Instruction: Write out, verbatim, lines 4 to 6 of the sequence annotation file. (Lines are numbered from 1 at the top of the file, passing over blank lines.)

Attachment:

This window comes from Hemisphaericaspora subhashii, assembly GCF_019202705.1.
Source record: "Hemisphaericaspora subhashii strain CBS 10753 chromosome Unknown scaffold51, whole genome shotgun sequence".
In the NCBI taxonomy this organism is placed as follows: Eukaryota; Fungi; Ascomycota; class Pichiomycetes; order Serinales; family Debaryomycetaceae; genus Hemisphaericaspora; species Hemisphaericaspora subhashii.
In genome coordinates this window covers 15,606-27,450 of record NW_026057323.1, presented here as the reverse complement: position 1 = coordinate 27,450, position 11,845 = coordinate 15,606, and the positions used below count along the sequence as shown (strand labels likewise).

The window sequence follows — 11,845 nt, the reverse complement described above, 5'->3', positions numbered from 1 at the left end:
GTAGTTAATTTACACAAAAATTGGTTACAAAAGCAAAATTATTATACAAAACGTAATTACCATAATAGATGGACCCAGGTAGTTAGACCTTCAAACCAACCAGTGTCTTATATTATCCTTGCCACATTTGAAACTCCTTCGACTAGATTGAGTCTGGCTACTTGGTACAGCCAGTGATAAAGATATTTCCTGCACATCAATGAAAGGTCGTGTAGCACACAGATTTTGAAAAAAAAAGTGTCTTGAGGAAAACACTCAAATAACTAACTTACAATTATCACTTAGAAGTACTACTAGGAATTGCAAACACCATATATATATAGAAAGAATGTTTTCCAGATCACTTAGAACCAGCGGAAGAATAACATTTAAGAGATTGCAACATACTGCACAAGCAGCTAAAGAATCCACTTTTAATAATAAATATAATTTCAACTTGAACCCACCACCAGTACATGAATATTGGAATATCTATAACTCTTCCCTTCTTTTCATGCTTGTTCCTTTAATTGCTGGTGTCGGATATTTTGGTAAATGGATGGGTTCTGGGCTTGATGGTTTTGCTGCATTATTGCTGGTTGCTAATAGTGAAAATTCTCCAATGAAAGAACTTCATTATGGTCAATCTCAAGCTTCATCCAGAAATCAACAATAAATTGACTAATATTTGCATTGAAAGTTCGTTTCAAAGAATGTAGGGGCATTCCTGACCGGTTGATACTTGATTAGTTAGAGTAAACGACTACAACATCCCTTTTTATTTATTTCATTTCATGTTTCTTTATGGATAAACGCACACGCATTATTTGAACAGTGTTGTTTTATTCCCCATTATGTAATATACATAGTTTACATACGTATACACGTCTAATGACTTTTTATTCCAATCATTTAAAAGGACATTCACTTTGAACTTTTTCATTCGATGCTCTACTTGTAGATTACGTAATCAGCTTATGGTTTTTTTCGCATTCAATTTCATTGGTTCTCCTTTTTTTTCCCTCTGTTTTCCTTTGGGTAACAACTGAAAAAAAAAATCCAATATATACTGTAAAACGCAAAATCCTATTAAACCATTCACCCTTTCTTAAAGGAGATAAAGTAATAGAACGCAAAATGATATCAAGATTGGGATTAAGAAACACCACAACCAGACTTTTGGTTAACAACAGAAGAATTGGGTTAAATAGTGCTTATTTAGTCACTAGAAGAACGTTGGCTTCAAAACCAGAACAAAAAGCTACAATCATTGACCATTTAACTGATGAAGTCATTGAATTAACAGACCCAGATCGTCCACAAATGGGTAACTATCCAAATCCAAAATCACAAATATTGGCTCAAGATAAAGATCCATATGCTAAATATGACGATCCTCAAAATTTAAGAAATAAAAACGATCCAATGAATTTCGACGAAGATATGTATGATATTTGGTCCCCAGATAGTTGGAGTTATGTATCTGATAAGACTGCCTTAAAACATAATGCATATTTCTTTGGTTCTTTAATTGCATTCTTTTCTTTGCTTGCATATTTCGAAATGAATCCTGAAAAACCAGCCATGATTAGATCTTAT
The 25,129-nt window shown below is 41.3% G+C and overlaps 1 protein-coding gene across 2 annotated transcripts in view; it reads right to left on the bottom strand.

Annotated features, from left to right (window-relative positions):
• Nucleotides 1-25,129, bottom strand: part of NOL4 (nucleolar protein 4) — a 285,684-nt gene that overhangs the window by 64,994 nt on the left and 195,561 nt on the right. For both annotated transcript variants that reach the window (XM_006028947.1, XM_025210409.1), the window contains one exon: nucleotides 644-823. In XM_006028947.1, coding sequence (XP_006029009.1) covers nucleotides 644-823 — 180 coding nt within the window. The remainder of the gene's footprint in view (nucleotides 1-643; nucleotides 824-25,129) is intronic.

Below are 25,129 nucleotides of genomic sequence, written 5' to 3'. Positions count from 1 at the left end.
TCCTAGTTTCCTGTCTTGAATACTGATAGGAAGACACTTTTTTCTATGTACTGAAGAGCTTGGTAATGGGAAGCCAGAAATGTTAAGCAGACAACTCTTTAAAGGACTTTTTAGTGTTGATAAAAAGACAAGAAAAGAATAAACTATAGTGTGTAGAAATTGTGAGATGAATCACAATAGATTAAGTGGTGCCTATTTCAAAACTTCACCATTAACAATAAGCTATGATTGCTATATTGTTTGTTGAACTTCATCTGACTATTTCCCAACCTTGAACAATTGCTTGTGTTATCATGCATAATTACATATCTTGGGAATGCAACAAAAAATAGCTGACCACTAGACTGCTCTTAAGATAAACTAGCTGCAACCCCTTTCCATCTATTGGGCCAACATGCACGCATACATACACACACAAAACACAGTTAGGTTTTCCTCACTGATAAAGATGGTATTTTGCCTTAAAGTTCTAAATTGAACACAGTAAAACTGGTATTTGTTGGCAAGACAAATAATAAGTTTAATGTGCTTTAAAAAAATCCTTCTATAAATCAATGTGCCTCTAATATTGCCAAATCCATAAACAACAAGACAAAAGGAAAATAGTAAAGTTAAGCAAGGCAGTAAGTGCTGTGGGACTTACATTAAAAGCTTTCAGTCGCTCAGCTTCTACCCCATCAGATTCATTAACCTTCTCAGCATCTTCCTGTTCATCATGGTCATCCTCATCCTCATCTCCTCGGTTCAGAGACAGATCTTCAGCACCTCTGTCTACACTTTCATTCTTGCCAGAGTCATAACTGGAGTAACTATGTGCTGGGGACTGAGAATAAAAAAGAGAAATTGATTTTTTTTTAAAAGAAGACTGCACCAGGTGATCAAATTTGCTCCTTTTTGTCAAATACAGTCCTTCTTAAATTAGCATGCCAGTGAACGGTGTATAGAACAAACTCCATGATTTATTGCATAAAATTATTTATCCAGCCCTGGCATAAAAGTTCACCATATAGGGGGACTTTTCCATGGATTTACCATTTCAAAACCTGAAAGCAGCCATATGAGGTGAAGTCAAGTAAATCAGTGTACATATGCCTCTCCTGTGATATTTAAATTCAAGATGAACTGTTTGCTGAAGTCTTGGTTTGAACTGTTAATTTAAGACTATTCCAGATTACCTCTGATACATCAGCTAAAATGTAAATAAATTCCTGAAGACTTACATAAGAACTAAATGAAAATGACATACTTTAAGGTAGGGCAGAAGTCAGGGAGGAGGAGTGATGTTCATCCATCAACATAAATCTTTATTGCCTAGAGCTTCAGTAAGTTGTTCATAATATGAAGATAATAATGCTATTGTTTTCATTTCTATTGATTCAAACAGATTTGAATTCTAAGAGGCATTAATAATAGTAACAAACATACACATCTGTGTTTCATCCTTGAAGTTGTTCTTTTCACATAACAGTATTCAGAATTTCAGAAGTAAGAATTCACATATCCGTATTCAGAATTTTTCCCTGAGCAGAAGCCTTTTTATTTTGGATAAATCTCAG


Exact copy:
In genome coordinates this window covers 15,606-27,450 of record NW_026057323.1, presented here as the reverse complement: position 1 = coordinate 27,450, position 11,845 = coordinate 15,606, and the positions used below count along the sequence as shown (strand labels likewise).

The window sequence follows — 11,845 nt, the reverse complement described above, 5'->3', positions numbered from 1 at the left end:
GTAGTTAATTTACACAAAAATTGGTTACAAAAGCAAAATTATTATACAAAACGTAATTACCATAATAGATGGACCCAGGTAGTTAGACCTTCAAACCAACCAGTGTCTTATATTATCCTTGCCACATTTGAAACTCCTTCGACTAGATTGAGTCTGGCTACTTGGTACAGCCAGTGATAAAGATATTTCCTGCACATCAATGAAAGGTCGTGTAGCACACAGATTTTGAAAAAAAAAGTGTCTTGAGGAAAACACTCAAATAACTAACTTACAATTATCACTTAGAAGTACTACTAGGAATTGCAAACACCATATATATATAGAAAGAATGTTTTCCAGATCACTTAGAACCAGCGGAAGAATAACATTTAAGAGATTGCAACATACTGCACAAGCAGCTAAAGAATCCACTTTTAATAATAAATATAATTTCAACTTGAACCCACCACCAGTACATGAATATTGGAATATCTATAACTCTTCCCTTCTTTTCATGCTTGTTCCTTTAATTGCTGGTGTCGGATATTTTGGTAAATGGATGGGTTCTGGGCTTGATGGTTTTGCTGCATTATTGCTGGTTGCTAATAGTGAAAATTCTCCAATGAAAGAACTTCATTATGGTCAATCTCAAGCTTCATCCAGAAATCAACAATAAATTGACTAATATTTGCATTGAAAGTTCGTTTCAAAGAATGTAGGGGCATTCCTGACCGGTTGATACTTGATTAGTTAGAGTAAACGACTACAACATCCCTTTTTATTTATTTCATTTCATGTTTCTTTATGGATAAACGCACACGCATTATTTGAACAGTGTTGTTTTATTCCCCATTATGTAATATACATAGTTTACATACGTATACACGTCTAATGACTTTTTATTCCAATCATTTAAAAGGACATTCACTTTGAACTTTTTCATTCGATGCTCTACTTGTAGATTACGTAATCAGCTTATGGTTTTTTTCGCATTCAATTTCATTGGTTCTCCTTTTTTTTCCCTCTGTTTTCCTTTGGGTAACAACTGAAAAAAAAAATCCAATATATACTGTAAAACGCAAAATCCTATTAAACCATTCACCCTTTCTTAAAGGAGATAAAGTAATAGAACGCAAAATGATATCAAGATTGGGATTAAGAAACACCACAACCAGACTTTTGGTTAACAACAGAAGAATTGGGTTAAATAGTGCTTATTTAGTCACTAGAAGAACGTTGGCTTCAAAACCAGAACAAAAAGCTACAATCATTGACCATTTAACTGATGAAGTCATTGAATTAACAGACCCAGATCGTCCACAAATGGGTAACTATCCAAATCCAAAATCACAAATATTGGCTCAAGATAAAGATCCATATGCTAAATATGACGATCCTCAAAATTTAAGAAATAAAAACGATCCAATGAATTTCGACGAAGATATGTATGATATTTGGTCCCCAGATAGTTGGAGTTATGTATCTGATAAGACTGCCTTAAAACATAATGCATATTTCTTTGGTTCTTTAATTGCATTCTTTTCTTTGCTTGCATATTTCGAAATGAATCCTGAAAAACCAGCCATGATTAGATCTTAT